Elections in Australia: retreat of the traditional parties, growth and challenges for the Left. Interview with Mick Armstrong.

By: Luis Meiners

On May 21 Australia held its Federal Elections. The conservative government led by Scott Morrison of the Liberal Party suffered an important defeat. Labor, the other major party of Australia, in spite of coming out of the election as the new government also saw a decrease in its share of votes. Other formations, both to the left and to the right, grew out of the fall of the two traditional parties. Victorian Socialists, a socialist electoral coalition of which Socialist Alternative is the main driving force, made a bold decision to run in more seats than ever before. It stood candidates in eleven seats, an important growth compared to the three seats it had ran for in 2019. The socialist coalition obtained good results, gaining between 3 and 5% of the vote in several districts. To analyze this election, the political perspectives and the tasks of the socialist left, we spoke to Mick Armstrong of the leadership of Socialist Alternative.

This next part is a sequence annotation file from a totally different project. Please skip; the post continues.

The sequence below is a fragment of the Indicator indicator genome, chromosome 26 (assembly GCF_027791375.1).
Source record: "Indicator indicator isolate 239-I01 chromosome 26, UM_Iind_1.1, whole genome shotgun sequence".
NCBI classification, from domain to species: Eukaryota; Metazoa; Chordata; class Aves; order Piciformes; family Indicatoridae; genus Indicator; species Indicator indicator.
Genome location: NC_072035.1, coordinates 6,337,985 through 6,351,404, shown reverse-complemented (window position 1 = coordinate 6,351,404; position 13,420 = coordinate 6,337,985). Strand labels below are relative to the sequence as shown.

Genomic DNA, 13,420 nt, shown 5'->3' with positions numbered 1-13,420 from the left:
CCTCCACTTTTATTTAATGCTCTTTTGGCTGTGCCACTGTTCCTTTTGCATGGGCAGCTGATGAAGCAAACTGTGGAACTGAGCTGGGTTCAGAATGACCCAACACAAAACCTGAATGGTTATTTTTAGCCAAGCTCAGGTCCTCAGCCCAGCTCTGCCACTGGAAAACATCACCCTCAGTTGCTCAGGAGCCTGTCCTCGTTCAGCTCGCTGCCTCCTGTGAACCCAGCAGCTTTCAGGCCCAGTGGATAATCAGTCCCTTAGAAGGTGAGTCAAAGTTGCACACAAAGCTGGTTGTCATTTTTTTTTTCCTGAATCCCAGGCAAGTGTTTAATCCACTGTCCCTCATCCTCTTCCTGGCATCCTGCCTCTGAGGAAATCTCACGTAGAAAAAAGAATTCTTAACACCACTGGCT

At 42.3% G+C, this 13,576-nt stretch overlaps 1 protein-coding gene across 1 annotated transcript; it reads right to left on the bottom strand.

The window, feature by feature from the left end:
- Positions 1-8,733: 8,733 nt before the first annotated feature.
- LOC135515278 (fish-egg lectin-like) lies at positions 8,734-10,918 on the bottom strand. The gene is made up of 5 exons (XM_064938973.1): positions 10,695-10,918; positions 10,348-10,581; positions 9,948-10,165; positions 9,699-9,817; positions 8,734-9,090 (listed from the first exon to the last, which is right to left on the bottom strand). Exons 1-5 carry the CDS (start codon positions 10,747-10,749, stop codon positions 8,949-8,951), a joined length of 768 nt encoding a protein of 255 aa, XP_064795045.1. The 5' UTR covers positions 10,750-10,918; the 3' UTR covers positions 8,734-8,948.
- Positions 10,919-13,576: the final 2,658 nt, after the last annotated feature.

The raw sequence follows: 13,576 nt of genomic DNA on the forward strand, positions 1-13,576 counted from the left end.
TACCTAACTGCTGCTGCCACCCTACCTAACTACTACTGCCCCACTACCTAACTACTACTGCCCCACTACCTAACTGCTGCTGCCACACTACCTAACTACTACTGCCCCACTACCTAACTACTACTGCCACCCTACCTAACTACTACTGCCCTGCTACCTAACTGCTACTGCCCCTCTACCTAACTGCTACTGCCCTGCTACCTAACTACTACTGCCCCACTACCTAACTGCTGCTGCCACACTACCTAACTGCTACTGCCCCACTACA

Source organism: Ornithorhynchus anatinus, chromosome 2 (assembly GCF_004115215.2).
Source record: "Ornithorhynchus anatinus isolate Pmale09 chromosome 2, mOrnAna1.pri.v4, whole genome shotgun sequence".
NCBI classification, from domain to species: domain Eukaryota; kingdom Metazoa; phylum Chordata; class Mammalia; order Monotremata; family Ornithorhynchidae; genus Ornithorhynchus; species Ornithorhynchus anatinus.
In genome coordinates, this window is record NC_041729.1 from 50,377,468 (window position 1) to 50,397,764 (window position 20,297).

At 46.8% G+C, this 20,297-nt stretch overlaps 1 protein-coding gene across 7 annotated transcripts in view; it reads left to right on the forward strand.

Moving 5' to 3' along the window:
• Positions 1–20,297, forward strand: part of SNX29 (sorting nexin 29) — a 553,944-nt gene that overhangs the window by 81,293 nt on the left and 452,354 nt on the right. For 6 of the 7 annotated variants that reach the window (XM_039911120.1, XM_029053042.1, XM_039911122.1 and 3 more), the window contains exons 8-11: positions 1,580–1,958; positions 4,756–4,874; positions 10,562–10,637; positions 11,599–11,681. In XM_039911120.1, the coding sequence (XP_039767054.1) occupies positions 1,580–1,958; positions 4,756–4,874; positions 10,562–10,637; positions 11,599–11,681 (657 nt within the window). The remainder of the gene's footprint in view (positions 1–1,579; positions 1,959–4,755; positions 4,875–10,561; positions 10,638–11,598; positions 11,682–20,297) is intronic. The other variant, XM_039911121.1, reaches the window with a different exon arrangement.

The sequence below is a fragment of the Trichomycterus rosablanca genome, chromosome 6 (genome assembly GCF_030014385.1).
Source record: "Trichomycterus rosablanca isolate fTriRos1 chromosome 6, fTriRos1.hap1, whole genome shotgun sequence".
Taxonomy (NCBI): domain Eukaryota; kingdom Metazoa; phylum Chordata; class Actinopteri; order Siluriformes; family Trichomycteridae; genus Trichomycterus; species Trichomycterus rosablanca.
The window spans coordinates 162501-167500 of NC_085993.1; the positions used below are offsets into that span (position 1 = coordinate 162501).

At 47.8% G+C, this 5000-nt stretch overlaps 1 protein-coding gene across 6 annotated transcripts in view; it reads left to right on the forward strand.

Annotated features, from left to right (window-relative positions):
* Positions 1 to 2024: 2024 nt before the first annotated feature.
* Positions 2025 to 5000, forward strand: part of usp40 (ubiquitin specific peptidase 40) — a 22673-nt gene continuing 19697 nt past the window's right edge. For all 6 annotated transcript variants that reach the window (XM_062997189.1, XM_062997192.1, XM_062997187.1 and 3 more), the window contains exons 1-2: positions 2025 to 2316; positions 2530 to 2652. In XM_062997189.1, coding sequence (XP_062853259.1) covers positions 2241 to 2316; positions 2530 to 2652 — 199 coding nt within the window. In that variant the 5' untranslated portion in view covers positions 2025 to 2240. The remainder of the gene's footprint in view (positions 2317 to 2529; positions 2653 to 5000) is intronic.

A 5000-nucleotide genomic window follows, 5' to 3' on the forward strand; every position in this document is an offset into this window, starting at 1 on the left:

Luis: First of all we would like to congratulate you on the good results obtained by Victorian Socialists in the recent Federal elections. We are going to talk specifically about that in a while, but first we would like to cover some of the more general aspects of the elections and the political situation in Australia. One of the most outstanding elements of the electoral result was the fact that both traditional parties of Australian capitalism suffered a setback. What can you tell us about this point, about its causes and consequences?

Mick: On one level, this has come as a confirmation of a more general trend that both major parties share. Their vote has been declining over the last 20 years. The Liberal vote was down substantially yet Labor did not gain a swing. There was a lot of discontent with the Morrison government but Labor offered nothing. They ran on a much more conservative basis than they ran on in the previous election. They blamed their defeat in the last election on that they were too left wing, and this time it was very much what they call a small target strategy. They didn’t inspire any enthusiasm, and that made people pretty cynical about politics, even though there was a strong resonance with the idea that the Morrison government had to go.